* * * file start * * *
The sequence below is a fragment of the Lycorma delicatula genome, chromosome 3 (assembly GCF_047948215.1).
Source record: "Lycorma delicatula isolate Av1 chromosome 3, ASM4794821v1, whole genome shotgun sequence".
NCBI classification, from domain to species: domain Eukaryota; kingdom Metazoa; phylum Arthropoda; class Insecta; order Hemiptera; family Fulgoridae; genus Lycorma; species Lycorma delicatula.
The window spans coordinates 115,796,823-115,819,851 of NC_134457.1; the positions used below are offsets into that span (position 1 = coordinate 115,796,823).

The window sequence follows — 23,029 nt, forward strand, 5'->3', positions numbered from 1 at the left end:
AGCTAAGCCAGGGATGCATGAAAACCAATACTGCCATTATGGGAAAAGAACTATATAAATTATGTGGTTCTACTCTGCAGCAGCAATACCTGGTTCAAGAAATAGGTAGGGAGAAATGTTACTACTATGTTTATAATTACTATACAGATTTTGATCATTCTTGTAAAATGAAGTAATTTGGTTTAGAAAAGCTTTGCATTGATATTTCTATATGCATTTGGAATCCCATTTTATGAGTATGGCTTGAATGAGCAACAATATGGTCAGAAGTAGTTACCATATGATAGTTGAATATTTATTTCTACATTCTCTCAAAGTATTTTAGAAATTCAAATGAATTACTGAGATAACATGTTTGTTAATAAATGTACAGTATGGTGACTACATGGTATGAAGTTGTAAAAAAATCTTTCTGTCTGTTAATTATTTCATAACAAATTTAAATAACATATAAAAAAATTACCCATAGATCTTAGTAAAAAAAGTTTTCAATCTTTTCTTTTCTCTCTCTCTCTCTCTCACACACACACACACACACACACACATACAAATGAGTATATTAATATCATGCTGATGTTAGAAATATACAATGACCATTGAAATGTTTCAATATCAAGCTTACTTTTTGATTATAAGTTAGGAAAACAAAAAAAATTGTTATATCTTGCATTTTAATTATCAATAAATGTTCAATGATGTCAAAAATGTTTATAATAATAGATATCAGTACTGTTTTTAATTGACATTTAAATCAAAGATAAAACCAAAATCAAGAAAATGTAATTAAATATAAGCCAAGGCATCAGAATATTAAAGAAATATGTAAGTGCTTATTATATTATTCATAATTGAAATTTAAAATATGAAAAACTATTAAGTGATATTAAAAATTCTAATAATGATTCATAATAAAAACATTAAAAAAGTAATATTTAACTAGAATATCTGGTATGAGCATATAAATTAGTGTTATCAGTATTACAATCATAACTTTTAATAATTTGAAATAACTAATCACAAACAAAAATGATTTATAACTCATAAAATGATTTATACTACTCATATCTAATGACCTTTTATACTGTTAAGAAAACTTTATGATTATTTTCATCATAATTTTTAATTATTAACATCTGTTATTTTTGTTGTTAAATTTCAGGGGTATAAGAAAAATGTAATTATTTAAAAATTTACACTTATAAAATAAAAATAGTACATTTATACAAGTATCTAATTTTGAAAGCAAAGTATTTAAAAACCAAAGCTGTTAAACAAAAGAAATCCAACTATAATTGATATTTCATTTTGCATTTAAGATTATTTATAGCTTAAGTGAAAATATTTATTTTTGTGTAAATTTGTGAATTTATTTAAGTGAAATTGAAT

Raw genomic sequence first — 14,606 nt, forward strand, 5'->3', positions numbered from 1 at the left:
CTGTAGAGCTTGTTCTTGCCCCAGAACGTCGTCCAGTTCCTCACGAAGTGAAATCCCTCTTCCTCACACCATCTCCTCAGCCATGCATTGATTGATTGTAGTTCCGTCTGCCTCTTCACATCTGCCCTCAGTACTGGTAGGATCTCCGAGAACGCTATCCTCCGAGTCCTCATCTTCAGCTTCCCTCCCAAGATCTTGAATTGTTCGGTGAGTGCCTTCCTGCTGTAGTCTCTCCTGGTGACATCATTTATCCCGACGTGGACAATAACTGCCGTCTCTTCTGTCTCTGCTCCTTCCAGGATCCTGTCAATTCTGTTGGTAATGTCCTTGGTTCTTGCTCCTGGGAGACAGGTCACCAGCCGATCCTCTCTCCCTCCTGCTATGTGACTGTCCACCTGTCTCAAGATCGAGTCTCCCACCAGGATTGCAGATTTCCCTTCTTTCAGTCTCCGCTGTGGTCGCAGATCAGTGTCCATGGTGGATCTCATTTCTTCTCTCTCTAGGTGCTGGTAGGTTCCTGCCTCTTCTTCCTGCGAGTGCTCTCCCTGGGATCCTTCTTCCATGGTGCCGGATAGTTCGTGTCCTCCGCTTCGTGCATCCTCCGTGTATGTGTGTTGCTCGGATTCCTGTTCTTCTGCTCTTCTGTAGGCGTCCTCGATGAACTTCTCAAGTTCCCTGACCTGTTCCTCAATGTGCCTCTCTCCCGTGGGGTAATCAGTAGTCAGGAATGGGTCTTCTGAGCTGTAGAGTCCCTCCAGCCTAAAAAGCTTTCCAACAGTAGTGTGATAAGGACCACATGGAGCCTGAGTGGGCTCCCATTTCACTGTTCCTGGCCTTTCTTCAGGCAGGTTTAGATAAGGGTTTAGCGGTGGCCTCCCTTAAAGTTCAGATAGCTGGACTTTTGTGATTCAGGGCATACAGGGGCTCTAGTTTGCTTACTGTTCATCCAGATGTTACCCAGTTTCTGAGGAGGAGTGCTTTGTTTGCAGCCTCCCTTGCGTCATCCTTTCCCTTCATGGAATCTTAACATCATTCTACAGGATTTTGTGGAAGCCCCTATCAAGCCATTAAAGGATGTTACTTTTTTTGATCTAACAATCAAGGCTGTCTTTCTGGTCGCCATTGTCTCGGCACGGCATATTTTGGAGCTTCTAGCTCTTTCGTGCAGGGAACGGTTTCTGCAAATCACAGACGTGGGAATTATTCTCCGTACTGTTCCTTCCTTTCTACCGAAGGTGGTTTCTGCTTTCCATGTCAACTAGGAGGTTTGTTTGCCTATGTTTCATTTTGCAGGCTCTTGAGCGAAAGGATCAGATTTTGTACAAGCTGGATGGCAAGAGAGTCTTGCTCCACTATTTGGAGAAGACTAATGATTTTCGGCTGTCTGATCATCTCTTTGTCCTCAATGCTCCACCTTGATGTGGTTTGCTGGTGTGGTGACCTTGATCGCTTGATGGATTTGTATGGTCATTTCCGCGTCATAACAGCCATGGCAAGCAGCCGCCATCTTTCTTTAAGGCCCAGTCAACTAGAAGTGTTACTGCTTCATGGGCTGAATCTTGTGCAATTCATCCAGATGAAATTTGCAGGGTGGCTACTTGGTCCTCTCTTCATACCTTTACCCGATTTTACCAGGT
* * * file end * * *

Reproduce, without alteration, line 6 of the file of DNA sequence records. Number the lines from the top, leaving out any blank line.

AGCTAAGCCAGGGATGCATGAAAACCAATACTGCCATTATGGGAAAAGAACTATATAAATTATGTGGTTCTACTCTGCAGCAGCAATACCTGGTTCAAGAAATAGGTAGGGAGAAATGTTACTACTATGTTTATAATTACTATACAGATTTTGATCATTCTTGTAAAATGAAGTAATTTGGTTTAGAAAAGCTTTGCATTGATATTTCTATATGCATTTGGAATCCCATTTTATGAGTATGGCTTGAATGAGCAACAATATGGTCAGAAGTAGTTACCATATGATAGTTGAATATTTATTTCTACATTCTCTCAAAGTATTTTAGAAATTCAAATGAATTACTGAGATAACATGTTTGTTAATAAATGTACAGTATGGTGACTACATGGTATGAAGTTGTAAAAAAATCTTTCTGTCTGTTAATTATTTCATAACAAATTTAAATAACATATAAAAAAATTACCCATAGATCTTAGTAAAAAAAGTTTTCAATCTTTTCTTTTCTCTCTCTCTCTCTCTCACACACACACACACACACACACACATACAAATGAGTATATTAATATCATGCTGATGTTAGAAATATACAATGACCATTGAAATGTTTCAATATCAAGCTTACTTTTTGATTATAAGTTAGGAAAACAAAAAAAATTGTTATATCTTGCATTTTAATTATCAATAAATGTTCAATGATGTCAAAAATGTTTATAATAATAGATATCAGTACTGTTTTTAATTGACATTTAAATCAAAGATAAAACCAAAATCAAGAAAATGTAATTAAATATAAGCCAAGGCATCAGAATATTAAAGAAATATGTAAGTGCTTATTATATTATTCATAATTGAAATTTAAAATATGAAAAACTATTAAGTGATATTAAAAATTCTAATAATGATTCATAATAAAAACATTAAAAAAGTAATATTTAACTAGAATATCTGGTATGAGCATATAAATTAGTGTTATCAGTATTACAATCATAACTTTTAATAATTTGAAATAACTAATCACAAACAAAAATGATTTATAACTCATAAAATGATTTATACTACTCATATCTAATGACCTTTTATACTGTTAAGAAAACTTTATGATTATTTTCATCATAATTTTTAATTATTAACATCTGTTATTTTTGTTGTTAAATTTCAGGGGTATAAGAAAAATGTAATTATTTAAAAATTTACACTTATAAAATAAAAATAGTACATTTATACAAGTATCTAATTTTGAAAGCAAAGTATTTAAAAACCAAAGCTGTTAAACAAAAGAAATCCAACTATAATTGATATTTCATTTTGCATTTAAGATTATTTATAGCTTAAGTGAAAATATTTATTTTTGTGTAAATTTGTGAATTTATTTAAGTGAAATTGAAT